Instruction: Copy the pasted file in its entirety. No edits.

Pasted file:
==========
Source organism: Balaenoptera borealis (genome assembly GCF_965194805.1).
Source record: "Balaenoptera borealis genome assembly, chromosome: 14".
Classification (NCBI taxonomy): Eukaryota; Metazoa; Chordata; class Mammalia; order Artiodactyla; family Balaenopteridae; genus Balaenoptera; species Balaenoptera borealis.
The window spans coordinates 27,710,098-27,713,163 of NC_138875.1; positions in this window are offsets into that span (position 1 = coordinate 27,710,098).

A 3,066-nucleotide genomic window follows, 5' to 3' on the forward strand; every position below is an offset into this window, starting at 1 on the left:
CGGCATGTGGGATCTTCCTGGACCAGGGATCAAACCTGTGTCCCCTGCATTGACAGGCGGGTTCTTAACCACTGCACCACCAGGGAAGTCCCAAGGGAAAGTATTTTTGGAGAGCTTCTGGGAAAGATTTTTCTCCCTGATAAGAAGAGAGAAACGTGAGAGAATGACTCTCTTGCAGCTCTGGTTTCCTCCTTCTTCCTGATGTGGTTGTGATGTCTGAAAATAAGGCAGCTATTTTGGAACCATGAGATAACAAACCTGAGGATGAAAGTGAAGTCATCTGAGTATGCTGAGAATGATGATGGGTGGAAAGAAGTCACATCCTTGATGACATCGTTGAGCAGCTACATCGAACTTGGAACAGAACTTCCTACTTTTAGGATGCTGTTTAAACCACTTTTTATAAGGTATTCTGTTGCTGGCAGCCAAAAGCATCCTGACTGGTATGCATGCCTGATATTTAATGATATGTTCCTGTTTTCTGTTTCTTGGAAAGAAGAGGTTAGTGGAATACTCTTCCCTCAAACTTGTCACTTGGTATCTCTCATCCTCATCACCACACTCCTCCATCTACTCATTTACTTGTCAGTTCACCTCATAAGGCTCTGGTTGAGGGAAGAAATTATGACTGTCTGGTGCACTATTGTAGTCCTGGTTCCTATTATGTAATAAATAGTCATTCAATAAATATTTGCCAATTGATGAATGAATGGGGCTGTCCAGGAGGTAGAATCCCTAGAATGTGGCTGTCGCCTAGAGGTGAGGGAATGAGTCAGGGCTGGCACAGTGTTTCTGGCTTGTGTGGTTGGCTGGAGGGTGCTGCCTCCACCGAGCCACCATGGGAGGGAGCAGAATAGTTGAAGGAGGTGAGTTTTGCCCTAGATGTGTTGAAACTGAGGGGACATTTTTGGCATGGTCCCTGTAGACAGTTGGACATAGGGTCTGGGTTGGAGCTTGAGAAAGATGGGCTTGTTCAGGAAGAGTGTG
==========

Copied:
Source organism: Balaenoptera borealis (genome assembly GCF_965194805.1).
Source record: "Balaenoptera borealis genome assembly, chromosome: 14".
Classification (NCBI taxonomy): Eukaryota; Metazoa; Chordata; class Mammalia; order Artiodactyla; family Balaenopteridae; genus Balaenoptera; species Balaenoptera borealis.
The window spans coordinates 27,710,098-27,713,163 of NC_138875.1; positions in this window are offsets into that span (position 1 = coordinate 27,710,098).

A 3,066-nucleotide genomic window follows, 5' to 3' on the forward strand; every position below is an offset into this window, starting at 1 on the left:
CGGCATGTGGGATCTTCCTGGACCAGGGATCAAACCTGTGTCCCCTGCATTGACAGGCGGGTTCTTAACCACTGCACCACCAGGGAAGTCCCAAGGGAAAGTATTTTTGGAGAGCTTCTGGGAAAGATTTTTCTCCCTGATAAGAAGAGAGAAACGTGAGAGAATGACTCTCTTGCAGCTCTGGTTTCCTCCTTCTTCCTGATGTGGTTGTGATGTCTGAAAATAAGGCAGCTATTTTGGAACCATGAGATAACAAACCTGAGGATGAAAGTGAAGTCATCTGAGTATGCTGAGAATGATGATGGGTGGAAAGAAGTCACATCCTTGATGACATCGTTGAGCAGCTACATCGAACTTGGAACAGAACTTCCTACTTTTAGGATGCTGTTTAAACCACTTTTTATAAGGTATTCTGTTGCTGGCAGCCAAAAGCATCCTGACTGGTATGCATGCCTGATATTTAATGATATGTTCCTGTTTTCTGTTTCTTGGAAAGAAGAGGTTAGTGGAATACTCTTCCCTCAAACTTGTCACTTGGTATCTCTCATCCTCATCACCACACTCCTCCATCTACTCATTTACTTGTCAGTTCACCTCATAAGGCTCTGGTTGAGGGAAGAAATTATGACTGTCTGGTGCACTATTGTAGTCCTGGTTCCTATTATGTAATAAATAGTCATTCAATAAATATTTGCCAATTGATGAATGAATGGGGCTGTCCAGGAGGTAGAATCCCTAGAATGTGGCTGTCGCCTAGAGGTGAGGGAATGAGTCAGGGCTGGCACAGTGTTTCTGGCTTGTGTGGTTGGCTGGAGGGTGCTGCCTCCACCGAGCCACCATGGGAGGGAGCAGAATAGTTGAAGGAGGTGAGTTTTGCCCTAGATGTGTTGAAACTGAGGGGACATTTTTGGCATGGTCCCTGTAGACAGTTGGACATAGGGTCTGGGTTGGAGCTTGAGAAAGATGGGCTTGTTCAGGAAGAGTGTG